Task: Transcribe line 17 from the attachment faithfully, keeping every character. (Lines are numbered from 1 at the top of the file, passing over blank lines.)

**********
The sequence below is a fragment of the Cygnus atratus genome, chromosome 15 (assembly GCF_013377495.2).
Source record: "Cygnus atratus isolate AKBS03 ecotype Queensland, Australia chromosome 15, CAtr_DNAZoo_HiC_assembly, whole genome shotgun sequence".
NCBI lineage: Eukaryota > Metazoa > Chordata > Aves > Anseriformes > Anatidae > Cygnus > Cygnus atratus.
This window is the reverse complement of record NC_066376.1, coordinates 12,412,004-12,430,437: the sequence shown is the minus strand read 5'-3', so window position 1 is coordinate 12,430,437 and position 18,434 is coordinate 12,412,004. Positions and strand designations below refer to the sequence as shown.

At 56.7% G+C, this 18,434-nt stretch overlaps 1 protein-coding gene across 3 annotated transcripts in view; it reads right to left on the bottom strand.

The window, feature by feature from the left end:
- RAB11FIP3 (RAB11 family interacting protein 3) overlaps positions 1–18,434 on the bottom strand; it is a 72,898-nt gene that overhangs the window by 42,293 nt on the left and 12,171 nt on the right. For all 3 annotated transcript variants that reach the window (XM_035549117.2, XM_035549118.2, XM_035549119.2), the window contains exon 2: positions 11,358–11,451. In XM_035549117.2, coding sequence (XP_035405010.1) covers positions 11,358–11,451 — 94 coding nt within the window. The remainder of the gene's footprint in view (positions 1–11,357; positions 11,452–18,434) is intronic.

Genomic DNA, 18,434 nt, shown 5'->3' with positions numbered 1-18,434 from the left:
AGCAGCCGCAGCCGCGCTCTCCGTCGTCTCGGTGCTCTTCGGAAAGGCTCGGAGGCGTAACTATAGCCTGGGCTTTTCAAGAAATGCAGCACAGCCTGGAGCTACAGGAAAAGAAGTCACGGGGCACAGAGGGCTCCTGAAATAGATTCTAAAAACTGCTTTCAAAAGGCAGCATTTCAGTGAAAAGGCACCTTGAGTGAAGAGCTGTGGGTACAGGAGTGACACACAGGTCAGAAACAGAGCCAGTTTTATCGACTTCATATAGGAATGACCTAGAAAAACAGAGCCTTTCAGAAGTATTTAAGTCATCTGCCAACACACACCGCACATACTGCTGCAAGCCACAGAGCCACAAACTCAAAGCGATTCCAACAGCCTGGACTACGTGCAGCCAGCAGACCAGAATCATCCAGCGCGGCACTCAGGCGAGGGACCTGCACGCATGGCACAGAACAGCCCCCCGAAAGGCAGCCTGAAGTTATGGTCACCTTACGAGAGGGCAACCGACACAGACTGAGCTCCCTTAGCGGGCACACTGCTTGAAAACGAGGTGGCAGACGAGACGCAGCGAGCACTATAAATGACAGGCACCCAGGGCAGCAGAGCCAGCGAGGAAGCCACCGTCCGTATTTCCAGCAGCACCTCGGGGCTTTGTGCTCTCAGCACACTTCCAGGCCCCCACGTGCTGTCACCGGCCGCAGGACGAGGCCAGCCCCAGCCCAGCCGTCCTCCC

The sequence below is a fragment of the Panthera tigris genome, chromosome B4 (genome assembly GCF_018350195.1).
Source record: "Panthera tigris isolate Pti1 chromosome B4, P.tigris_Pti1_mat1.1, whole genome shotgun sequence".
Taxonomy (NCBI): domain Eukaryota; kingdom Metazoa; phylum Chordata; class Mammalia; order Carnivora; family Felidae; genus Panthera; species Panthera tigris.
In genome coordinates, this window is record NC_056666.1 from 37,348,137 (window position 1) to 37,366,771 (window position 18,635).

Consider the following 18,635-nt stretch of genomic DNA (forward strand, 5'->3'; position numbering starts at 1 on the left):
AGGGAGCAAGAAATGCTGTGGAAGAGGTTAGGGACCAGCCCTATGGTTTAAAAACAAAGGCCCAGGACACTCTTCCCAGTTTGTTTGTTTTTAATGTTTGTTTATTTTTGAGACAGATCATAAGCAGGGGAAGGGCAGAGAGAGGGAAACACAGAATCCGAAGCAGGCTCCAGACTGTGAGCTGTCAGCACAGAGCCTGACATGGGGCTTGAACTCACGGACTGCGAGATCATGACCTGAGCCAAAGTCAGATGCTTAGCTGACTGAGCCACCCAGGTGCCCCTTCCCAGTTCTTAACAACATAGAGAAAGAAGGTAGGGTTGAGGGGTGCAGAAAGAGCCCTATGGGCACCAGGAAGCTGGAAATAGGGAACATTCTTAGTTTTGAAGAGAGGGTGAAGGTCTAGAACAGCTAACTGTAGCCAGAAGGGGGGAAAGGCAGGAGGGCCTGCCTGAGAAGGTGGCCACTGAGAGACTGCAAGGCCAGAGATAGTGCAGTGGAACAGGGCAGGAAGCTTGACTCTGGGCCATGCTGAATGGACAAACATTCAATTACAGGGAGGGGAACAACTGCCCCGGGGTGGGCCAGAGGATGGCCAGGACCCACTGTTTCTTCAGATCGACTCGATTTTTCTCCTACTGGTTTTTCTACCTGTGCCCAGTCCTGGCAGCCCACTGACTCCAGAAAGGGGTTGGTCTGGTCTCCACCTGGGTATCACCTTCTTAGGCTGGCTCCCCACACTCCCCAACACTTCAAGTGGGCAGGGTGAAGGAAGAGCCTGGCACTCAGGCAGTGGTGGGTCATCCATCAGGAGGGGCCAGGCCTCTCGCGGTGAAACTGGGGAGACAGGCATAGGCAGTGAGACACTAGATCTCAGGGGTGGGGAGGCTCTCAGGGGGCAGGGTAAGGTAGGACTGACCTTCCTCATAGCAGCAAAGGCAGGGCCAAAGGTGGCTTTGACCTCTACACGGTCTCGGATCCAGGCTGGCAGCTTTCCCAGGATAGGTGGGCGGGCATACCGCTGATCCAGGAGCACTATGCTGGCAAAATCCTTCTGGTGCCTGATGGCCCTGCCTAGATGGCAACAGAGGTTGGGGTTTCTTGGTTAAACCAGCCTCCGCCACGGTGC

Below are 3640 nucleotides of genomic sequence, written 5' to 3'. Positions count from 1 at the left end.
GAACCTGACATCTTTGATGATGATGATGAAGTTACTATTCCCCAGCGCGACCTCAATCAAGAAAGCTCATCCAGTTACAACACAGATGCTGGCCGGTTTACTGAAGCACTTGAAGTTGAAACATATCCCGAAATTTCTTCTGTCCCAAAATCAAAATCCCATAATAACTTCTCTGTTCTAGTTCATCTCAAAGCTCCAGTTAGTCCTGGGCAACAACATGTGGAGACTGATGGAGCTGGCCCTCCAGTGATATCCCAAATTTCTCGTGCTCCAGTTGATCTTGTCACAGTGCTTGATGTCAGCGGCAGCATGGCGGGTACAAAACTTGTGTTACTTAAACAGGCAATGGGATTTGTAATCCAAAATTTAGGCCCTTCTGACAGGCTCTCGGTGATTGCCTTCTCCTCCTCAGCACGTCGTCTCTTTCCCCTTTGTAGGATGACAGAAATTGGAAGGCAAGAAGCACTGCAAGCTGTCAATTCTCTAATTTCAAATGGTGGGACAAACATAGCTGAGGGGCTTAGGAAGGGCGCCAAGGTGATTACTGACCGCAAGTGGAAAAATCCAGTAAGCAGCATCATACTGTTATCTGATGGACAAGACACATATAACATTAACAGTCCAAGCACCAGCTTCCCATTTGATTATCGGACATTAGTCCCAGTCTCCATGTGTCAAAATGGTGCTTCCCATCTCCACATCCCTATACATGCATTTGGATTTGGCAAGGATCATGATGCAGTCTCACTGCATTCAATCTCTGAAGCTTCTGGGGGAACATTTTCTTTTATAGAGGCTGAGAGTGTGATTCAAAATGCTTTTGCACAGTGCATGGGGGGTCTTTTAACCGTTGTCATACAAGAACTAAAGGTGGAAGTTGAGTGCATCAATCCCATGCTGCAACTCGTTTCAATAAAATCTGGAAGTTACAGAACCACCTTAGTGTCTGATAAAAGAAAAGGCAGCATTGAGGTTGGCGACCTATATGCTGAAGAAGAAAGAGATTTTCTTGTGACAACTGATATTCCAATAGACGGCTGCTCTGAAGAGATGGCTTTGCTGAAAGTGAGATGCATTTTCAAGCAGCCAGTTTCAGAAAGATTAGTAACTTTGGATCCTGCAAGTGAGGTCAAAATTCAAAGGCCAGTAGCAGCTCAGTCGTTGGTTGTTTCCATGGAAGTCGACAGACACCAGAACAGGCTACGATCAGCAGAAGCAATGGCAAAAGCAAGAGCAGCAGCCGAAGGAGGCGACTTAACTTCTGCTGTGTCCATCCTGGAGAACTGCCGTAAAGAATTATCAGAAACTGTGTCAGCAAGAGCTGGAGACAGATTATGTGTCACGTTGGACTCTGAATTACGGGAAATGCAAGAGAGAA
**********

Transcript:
GAACCTGACATCTTTGATGATGATGATGAAGTTACTATTCCCCAGCGCGACCTCAATCAAGAAAGCTCATCCAGTTACAACACAGATGCTGGCCGGTTTACTGAAGCACTTGAAGTTGAAACATATCCCGAAATTTCTTCTGTCCCAAAATCAAAATCCCATAATAACTTCTCTGTTCTAGTTCATCTCAAAGCTCCAGTTAGTCCTGGGCAACAACATGTGGAGACTGATGGAGCTGGCCCTCCAGTGATATCCCAAATTTCTCGTGCTCCAGTTGATCTTGTCACAGTGCTTGATGTCAGCGGCAGCATGGCGGGTACAAAACTTGTGTTACTTAAACAGGCAATGGGATTTGTAATCCAAAATTTAGGCCCTTCTGACAGGCTCTCGGTGATTGCCTTCTCCTCCTCAGCACGTCGTCTCTTTCCCCTTTGTAGGATGACAGAAATTGGAAGGCAAGAAGCACTGCAAGCTGTCAATTCTCTAATTTCAAATGGTGGGACAAACATAGCTGAGGGGCTTAGGAAGGGCGCCAAGGTGATTACTGACCGCAAGTGGAAAAATCCAGTAAGCAGCATCATACTGTTATCTGATGGACAAGACACATATAACATTAACAGTCCAAGCACCAGCTTCCCATTTGATTATCGGACATTAGTCCCAGTCTCCATGTGTCAAAATGGTGCTTCCCATCTCCACATCCCTATACATGCATTTGGATTTGGCAAGGATCATGATGCAGTCTCACTGCATTCAATCTCTGAAGCTTCTGGGGGAACATTTTCTTTTATAGAGGCTGAGAGTGTGATTCAAAATGCTTTTGCACAGTGCATGGGGGGTCTTTTAACCGTTGTCATACAAGAACTAAAGGTGGAAGTTGAGTGCATCAATCCCATGCTGCAACTCGTTTCAATAAAATCTGGAAGTTACAGAACCACCTTAGTGTCTGATAAAAGAAAAGGCAGCATTGAGGTTGGCGACCTATATGCTGAAGAAGAAAGAGATTTTCTTGTGACAACTGATATTCCAATAGACGGCTGCTCTGAAGAGATGGCTTTGCTGAAAGTGAGATGCATTTTCAAGCAGCCAGTTTCAGAAAGATTAGTAACTTTGGATCCTGCAAGTGAGGTCAAAATTCAAAGGCCAGTAGCAGCTCAGTCGTTGGTTGTTTCCATGGAAGTCGACAGACACCAGAACAGGCTACGATCAGCAGAAGCAATGGCAAAAGCAAGAGCAGCAGCCGAAGGAGGCGACTTAACTTCTGCTGTGTCCATCCTGGAGAACTGCCGTAAAGAATTATCAGAAACTGTGTCAGCAAGAGCTGGAGACAGATTATGTGTCACGTTGGACTCTGAATTACGGGAAATGCAAGAGAGAA